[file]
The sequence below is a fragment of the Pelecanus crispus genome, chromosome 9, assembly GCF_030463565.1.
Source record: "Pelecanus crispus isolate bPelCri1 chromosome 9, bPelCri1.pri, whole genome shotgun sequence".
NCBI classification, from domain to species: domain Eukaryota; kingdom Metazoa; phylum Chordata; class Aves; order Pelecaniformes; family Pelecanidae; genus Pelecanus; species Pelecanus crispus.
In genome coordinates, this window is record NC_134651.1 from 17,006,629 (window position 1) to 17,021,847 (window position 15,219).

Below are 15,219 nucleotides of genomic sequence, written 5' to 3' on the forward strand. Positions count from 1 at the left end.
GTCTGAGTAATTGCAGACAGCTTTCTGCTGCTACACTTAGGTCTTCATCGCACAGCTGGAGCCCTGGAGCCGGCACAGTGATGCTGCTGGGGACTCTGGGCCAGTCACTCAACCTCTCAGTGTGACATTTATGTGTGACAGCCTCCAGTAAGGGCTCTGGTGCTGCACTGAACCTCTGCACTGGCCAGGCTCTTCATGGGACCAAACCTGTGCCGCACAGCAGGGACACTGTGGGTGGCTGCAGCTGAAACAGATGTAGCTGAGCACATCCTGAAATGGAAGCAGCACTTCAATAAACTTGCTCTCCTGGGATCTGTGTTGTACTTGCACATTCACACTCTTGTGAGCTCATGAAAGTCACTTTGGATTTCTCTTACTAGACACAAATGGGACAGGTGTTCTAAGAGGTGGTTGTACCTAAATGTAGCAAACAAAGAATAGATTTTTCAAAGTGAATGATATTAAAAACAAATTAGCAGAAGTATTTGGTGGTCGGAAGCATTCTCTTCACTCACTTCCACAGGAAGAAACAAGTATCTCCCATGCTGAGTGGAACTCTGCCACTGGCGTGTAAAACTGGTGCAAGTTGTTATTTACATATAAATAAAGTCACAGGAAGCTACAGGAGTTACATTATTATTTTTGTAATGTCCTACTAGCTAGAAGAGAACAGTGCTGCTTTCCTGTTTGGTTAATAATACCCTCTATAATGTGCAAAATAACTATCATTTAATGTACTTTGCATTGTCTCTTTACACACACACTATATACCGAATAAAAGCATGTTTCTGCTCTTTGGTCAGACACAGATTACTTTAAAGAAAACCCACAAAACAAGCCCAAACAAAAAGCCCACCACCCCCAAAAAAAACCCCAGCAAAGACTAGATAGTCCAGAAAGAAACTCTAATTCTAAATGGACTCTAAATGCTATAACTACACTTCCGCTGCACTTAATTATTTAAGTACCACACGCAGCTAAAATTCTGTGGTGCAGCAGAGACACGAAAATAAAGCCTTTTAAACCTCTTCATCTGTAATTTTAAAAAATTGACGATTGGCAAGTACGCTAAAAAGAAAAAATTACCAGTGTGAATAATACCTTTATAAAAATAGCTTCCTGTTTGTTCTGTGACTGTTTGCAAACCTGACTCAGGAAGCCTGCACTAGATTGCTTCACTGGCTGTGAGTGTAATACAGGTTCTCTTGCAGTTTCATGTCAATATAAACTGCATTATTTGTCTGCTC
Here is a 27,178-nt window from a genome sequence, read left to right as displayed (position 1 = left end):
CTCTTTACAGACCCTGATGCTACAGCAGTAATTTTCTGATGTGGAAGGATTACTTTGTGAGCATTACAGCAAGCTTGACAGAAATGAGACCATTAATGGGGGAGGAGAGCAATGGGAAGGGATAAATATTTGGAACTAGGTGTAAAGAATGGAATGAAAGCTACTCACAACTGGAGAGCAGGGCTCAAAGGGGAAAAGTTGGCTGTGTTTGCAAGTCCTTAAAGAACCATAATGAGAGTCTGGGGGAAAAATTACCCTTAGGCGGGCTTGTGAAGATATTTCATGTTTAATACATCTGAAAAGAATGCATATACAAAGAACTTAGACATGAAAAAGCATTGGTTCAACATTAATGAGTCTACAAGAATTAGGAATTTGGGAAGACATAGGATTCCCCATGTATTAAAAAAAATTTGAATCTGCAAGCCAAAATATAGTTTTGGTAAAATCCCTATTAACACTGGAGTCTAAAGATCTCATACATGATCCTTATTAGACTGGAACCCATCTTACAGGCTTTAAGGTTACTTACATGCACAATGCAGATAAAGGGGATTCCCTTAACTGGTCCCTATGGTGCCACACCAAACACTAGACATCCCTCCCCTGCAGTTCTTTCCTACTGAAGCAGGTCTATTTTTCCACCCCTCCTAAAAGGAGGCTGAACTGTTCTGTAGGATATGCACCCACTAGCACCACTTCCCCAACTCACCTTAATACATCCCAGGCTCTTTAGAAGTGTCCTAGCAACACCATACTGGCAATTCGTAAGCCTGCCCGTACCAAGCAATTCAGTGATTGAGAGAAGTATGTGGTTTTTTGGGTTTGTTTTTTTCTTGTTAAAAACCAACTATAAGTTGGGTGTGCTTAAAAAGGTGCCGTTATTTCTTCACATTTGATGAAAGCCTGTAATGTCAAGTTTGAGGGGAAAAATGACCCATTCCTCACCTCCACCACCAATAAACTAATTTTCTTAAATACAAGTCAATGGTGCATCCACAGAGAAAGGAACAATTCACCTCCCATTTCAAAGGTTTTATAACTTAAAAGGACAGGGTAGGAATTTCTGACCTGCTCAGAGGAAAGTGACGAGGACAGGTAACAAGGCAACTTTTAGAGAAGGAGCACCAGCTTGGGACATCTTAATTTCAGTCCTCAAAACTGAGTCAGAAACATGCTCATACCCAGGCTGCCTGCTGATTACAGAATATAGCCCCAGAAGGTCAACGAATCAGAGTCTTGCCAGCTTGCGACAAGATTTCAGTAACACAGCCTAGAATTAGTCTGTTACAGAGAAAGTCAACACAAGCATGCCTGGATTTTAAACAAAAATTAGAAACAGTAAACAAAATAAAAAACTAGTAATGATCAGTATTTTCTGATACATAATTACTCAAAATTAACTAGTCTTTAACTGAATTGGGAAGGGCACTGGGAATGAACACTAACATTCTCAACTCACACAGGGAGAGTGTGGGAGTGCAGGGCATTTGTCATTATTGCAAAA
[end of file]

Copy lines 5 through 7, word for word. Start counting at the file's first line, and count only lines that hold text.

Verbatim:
Below are 15,219 nucleotides of genomic sequence, written 5' to 3' on the forward strand. Positions count from 1 at the left end.
GTCTGAGTAATTGCAGACAGCTTTCTGCTGCTACACTTAGGTCTTCATCGCACAGCTGGAGCCCTGGAGCCGGCACAGTGATGCTGCTGGGGACTCTGGGCCAGTCACTCAACCTCTCAGTGTGACATTTATGTGTGACAGCCTCCAGTAAGGGCTCTGGTGCTGCACTGAACCTCTGCACTGGCCAGGCTCTTCATGGGACCAAACCTGTGCCGCACAGCAGGGACACTGTGGGTGGCTGCAGCTGAAACAGATGTAGCTGAGCACATCCTGAAATGGAAGCAGCACTTCAATAAACTTGCTCTCCTGGGATCTGTGTTGTACTTGCACATTCACACTCTTGTGAGCTCATGAAAGTCACTTTGGATTTCTCTTACTAGACACAAATGGGACAGGTGTTCTAAGAGGTGGTTGTACCTAAATGTAGCAAACAAAGAATAGATTTTTCAAAGTGAATGATATTAAAAACAAATTAGCAGAAGTATTTGGTGGTCGGAAGCATTCTCTTCACTCACTTCCACAGGAAGAAACAAGTATCTCCCATGCTGAGTGGAACTCTGCCACTGGCGTGTAAAACTGGTGCAAGTTGTTATTTACATATAAATAAAGTCACAGGAAGCTACAGGAGTTACATTATTATTTTTGTAATGTCCTACTAGCTAGAAGAGAACAGTGCTGCTTTCCTGTTTGGTTAATAATACCCTCTATAATGTGCAAAATAACTATCATTTAATGTACTTTGCATTGTCTCTTTACACACACACTATATACCGAATAAAAGCATGTTTCTGCTCTTTGGTCAGACACAGATTACTTTAAAGAAAACCCACAAAACAAGCCCAAACAAAAAGCCCACCACCCCCAAAAAAAACCCCAGCAAAGACTAGATAGTCCAGAAAGAAACTCTAATTCTAAATGGACTCTAAATGCTATAACTACACTTCCGCTGCACTTAATTATTTAAGTACCACACGCAGCTAAAATTCTGTGGTGCAGCAGAGACACGAAAATAAAGCCTTTTAAACCTCTTCATCTGTAATTTTAAAAAATTGACGATTGGCAAGTACGCTAAAAAGAAAAAATTACCAGTGTGAATAATACCTTTATAAAAATAGCTTCCTGTTTGTTCTGTGACTGTTTGCAAACCTGACTCAGGAAGCCTGCACTAGATTGCTTCACTGGCTGTGAGTGTAATACAGGTTCTCTTGCAGTTTCATGTCAATATAAACTGCATTATTTGTCTGCTC
Here is a 27,178-nt window from a genome sequence, read left to right as displayed (position 1 = left end):